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The legislation would allow states to require online and catalog retailers to collect state and local sales taxes.
(Published Dec 6, 2012)
A bipartisan group of U.S. senators last week offered a motion to amend a defense appropriations authorization (S. 3254) to include the provisions of the Marketplace Fairness Act (S. 1832), legislation that would allow states to enforce the collection of state and local sales taxes on Internet and catalog sales. The motion was offered by Sens. Richard Durbin (D-Ill.), Michael Enzi (R-Wyo.), and Lamar Alexander (R-Tenn.).
The amendment was ultimately not added to the defense authorization bill due to concerns that the issue is not germane to the bill, but the issue has been gaining bipartisan momentum while opposition from some online retailers has been waning.
The original Marketplace Fairness Act was introduced by Sens. Enzi, Durbin, and Alexander. Sens. Tim Johnson (D-S.D.), John Boozman (R-Ark.), Jack Reed (D-R.I.), Roy Blunt (R-Mo.), Sheldon Whitehouse (D-R.I.), Bob Corker (R-Tenn.) and Mark Pryor (D-Ark.) are also co-sponsors of the legislation.
Since the original bill was introduced, a number of senators have added their names to the bill, including Sens. Amy Klobuchar (D-Minn.) and Al Franken (D-Minn.).
Sales tax prohibition
Under the 1992 U.S. Supreme Court decision in Quill vs. North Dakota, states have been prohibited from compelling retailers that do not have a physical presence in the state from collecting state and local sales taxes. The Supreme Court determined that requiring remote sellers to collect the sales tax was an undue burden on interstate commerce.
Under the complementary use tax, individuals that purchase taxable items are legally required to remit the tax on these purchases. However, due to the fact that states have limited information on consumer purchases via Internet and catalog sales, the use tax is difficult for states to enforce.
Multi-state effort for simplification
The rapid growth in electronic commerce has heightened concerns among states about erosion in sales tax revenues as well as raised concerns about tax fairness between main street businesses and Internet retailers. As a result, more than 40 states, including Minnesota, have been involved in a long-term effort to develop a consistent set of sales tax guidelines among the states in an attempt to address constitutional interstate commerce issues identified in Quill vs. North Dakota decision. The goal of the multi-state effort, known as the Streamlined Sales Tax Project, is to simplify state sales tax systems so that either Congress and the president will ultimately pass legislation to require remote sellers to collect sales tax for states that have simplified their systems, or alternatively that the federal courts will overturn the Quill decision and determine that the simplification is sufficient to remove any undue burden on interstate commerce.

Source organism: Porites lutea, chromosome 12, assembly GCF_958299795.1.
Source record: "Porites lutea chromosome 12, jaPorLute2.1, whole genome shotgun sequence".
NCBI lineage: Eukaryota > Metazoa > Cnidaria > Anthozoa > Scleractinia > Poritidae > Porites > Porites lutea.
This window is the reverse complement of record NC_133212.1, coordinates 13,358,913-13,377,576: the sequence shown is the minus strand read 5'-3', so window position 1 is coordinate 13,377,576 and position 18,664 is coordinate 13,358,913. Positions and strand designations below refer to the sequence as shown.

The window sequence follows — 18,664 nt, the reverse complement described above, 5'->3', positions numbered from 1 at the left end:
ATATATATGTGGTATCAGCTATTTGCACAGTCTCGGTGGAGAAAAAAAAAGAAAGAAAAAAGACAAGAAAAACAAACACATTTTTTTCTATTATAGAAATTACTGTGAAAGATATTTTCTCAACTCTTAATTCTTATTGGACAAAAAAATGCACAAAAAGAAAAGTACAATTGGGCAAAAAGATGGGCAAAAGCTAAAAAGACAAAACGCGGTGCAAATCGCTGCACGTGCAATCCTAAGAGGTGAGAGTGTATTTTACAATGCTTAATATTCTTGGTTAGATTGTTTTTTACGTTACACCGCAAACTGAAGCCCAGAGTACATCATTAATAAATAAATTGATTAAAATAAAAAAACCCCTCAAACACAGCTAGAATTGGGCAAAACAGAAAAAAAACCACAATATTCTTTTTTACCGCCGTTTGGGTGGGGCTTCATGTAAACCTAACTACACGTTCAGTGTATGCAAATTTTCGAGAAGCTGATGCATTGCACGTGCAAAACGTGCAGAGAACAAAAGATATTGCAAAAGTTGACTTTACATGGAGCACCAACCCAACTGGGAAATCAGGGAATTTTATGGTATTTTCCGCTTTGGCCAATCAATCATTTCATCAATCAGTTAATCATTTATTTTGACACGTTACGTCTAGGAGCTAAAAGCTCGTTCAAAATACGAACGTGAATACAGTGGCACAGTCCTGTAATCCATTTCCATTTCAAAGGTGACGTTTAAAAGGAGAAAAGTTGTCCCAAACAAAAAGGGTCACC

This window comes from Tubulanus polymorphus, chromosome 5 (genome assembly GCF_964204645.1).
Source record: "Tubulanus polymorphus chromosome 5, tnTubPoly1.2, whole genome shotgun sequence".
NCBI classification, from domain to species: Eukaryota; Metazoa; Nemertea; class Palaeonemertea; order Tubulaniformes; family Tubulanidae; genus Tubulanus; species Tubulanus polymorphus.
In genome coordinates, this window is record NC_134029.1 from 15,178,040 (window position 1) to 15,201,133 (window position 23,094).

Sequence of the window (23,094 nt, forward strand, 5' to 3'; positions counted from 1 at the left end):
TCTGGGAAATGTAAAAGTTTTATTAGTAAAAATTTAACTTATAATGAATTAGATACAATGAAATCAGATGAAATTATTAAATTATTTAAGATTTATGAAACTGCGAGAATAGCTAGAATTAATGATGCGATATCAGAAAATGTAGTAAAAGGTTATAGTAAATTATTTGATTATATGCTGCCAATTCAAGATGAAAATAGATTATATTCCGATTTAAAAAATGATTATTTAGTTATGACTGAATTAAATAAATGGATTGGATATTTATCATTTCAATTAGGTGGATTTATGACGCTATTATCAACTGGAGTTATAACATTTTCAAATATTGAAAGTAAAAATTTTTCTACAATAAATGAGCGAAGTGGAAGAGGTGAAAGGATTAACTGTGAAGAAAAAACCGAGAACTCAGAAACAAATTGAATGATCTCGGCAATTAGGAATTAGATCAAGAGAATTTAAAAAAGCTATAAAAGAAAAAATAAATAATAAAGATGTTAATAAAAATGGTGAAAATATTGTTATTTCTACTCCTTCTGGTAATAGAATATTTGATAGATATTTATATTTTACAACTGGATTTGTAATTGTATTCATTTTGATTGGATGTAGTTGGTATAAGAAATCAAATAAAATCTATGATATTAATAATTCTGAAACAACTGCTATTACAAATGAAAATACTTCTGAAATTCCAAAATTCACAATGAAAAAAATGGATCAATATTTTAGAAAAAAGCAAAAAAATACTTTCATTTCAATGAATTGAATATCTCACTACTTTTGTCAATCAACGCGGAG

The League’s legislative policies have supported the Streamlined Sales Tax Project, with the goal of leveling the playing field for main street businesses.
Many states already on board
Under the new Marketplace Fairness Act proposal, states would have the option to require out-of-state sellers to collect their state and local taxes through a new, simplified sales tax system. States that voluntarily become members of the Streamlined Sales and Use Tax Agreement (SSUTA) would be able to require remote sellers to collect and remit sales and use taxes after 90 days. A total of 24 states, including Minnesota, have permanently changed their tax laws and have already implemented the requirements of the agreement.
According to the bill’s authors, the SSUTA agreement would help harmonize states sales and use tax rules, bring uniformity to the definitions of items in the sales tax base, reduce the paperwork burden on retailers, and incorporate new technology to modernize administrative procedures related to sales tax collections. The legislation allows sellers who make less than $500,000 in total remote sales in the year preceding the sale to qualify for an exemption and not be required to collect the tax.
Opposition seems to have died down
Internet retailers have vigorously opposed past attempts to create a nationwide sales tax collection responsibility. In contrast, many main street businesses have been supporting attempts to address the Quill decision in order to fairly apply the sales tax to all similar purchases, regardless of whether the purchase is made from a main street retailer or an Internet retailer. However, recent press reports suggest that at least some Internet and catalog retailers are lessening their opposition to sales tax collection responsibilities.
Should the Marketplace Fairness Act ultimately become law, it could halt and reverse the erosion of state sales tax revenues and therefore have a positive impact on Minnesota’s state budget.
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Contact Gary Carlson
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